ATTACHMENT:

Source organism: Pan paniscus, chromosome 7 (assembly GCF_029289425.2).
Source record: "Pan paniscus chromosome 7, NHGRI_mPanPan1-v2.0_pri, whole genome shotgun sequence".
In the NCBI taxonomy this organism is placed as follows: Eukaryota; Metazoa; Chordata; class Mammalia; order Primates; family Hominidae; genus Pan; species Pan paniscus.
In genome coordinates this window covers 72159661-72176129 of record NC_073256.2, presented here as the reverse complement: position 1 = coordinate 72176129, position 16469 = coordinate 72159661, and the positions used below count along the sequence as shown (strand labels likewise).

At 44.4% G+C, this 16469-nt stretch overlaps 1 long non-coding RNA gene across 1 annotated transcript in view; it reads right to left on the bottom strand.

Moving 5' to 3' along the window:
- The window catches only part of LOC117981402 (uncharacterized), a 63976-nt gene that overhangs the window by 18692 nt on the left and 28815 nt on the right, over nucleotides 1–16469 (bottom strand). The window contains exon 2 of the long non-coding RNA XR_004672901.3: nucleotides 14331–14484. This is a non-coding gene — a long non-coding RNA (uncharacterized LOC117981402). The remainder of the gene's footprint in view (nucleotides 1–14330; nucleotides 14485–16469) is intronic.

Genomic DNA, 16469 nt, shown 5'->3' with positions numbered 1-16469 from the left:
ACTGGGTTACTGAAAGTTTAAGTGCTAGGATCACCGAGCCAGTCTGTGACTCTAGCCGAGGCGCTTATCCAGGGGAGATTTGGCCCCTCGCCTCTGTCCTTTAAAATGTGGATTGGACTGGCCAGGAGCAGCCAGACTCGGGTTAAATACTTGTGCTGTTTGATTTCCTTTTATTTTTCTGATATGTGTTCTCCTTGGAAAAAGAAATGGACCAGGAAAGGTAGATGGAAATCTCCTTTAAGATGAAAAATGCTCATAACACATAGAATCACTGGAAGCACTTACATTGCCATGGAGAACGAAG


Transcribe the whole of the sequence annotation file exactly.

Source organism: Pan paniscus, chromosome 7 (assembly GCF_029289425.2).
Source record: "Pan paniscus chromosome 7, NHGRI_mPanPan1-v2.0_pri, whole genome shotgun sequence".
In the NCBI taxonomy this organism is placed as follows: Eukaryota; Metazoa; Chordata; class Mammalia; order Primates; family Hominidae; genus Pan; species Pan paniscus.
In genome coordinates this window covers 72159661-72176129 of record NC_073256.2, presented here as the reverse complement: position 1 = coordinate 72176129, position 16469 = coordinate 72159661, and the positions used below count along the sequence as shown (strand labels likewise).

At 44.4% G+C, this 16469-nt stretch overlaps 1 long non-coding RNA gene across 1 annotated transcript in view; it reads right to left on the bottom strand.

Moving 5' to 3' along the window:
- The window catches only part of LOC117981402 (uncharacterized), a 63976-nt gene that overhangs the window by 18692 nt on the left and 28815 nt on the right, over nucleotides 1–16469 (bottom strand). The window contains exon 2 of the long non-coding RNA XR_004672901.3: nucleotides 14331–14484. This is a non-coding gene — a long non-coding RNA (uncharacterized LOC117981402). The remainder of the gene's footprint in view (nucleotides 1–14330; nucleotides 14485–16469) is intronic.

Genomic DNA, 16469 nt, shown 5'->3' with positions numbered 1-16469 from the left:
ACTGGGTTACTGAAAGTTTAAGTGCTAGGATCACCGAGCCAGTCTGTGACTCTAGCCGAGGCGCTTATCCAGGGGAGATTTGGCCCCTCGCCTCTGTCCTTTAAAATGTGGATTGGACTGGCCAGGAGCAGCCAGACTCGGGTTAAATACTTGTGCTGTTTGATTTCCTTTTATTTTTCTGATATGTGTTCTCCTTGGAAAAAGAAATGGACCAGGAAAGGTAGATGGAAATCTCCTTTAAGATGAAAAATGCTCATAACACATAGAATCACTGGAAGCACTTACATTGCCATGGAGAACGAAG